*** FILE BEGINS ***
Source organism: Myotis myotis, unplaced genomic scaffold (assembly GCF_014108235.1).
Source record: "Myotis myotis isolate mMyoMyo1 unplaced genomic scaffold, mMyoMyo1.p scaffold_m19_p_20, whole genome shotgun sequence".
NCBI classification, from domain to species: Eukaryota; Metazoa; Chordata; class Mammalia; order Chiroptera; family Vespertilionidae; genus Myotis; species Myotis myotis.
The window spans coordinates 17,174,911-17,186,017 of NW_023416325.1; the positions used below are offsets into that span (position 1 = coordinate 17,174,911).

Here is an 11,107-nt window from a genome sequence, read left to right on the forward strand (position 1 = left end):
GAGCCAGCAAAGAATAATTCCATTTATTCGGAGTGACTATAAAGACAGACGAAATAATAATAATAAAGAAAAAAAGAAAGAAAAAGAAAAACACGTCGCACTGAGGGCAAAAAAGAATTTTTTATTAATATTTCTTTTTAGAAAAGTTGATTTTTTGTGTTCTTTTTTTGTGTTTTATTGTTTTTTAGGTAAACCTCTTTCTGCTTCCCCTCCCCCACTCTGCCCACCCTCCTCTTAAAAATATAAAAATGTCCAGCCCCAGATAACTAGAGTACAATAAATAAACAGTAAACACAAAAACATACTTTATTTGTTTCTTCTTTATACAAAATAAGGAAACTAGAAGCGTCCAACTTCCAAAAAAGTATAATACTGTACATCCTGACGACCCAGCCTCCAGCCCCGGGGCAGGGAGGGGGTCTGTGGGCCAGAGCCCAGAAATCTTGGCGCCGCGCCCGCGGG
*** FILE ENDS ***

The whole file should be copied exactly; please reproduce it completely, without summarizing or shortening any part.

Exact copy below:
Source organism: Myotis myotis, unplaced genomic scaffold (assembly GCF_014108235.1).
Source record: "Myotis myotis isolate mMyoMyo1 unplaced genomic scaffold, mMyoMyo1.p scaffold_m19_p_20, whole genome shotgun sequence".
NCBI classification, from domain to species: Eukaryota; Metazoa; Chordata; class Mammalia; order Chiroptera; family Vespertilionidae; genus Myotis; species Myotis myotis.
The window spans coordinates 17,174,911-17,186,017 of NW_023416325.1; the positions used below are offsets into that span (position 1 = coordinate 17,174,911).

Here is an 11,107-nt window from a genome sequence, read left to right on the forward strand (position 1 = left end):
GAGCCAGCAAAGAATAATTCCATTTATTCGGAGTGACTATAAAGACAGACGAAATAATAATAATAAAGAAAAAAAGAAAGAAAAAGAAAAACACGTCGCACTGAGGGCAAAAAAGAATTTTTTATTAATATTTCTTTTTAGAAAAGTTGATTTTTTGTGTTCTTTTTTTGTGTTTTATTGTTTTTTAGGTAAACCTCTTTCTGCTTCCCCTCCCCCACTCTGCCCACCCTCCTCTTAAAAATATAAAAATGTCCAGCCCCAGATAACTAGAGTACAATAAATAAACAGTAAACACAAAAACATACTTTATTTGTTTCTTCTTTATACAAAATAAGGAAACTAGAAGCGTCCAACTTCCAAAAAAGTATAATACTGTACATCCTGACGACCCAGCCTCCAGCCCCGGGGCAGGGAGGGGGTCTGTGGGCCAGAGCCCAGAAATCTTGGCGCCGCGCCCGCGGG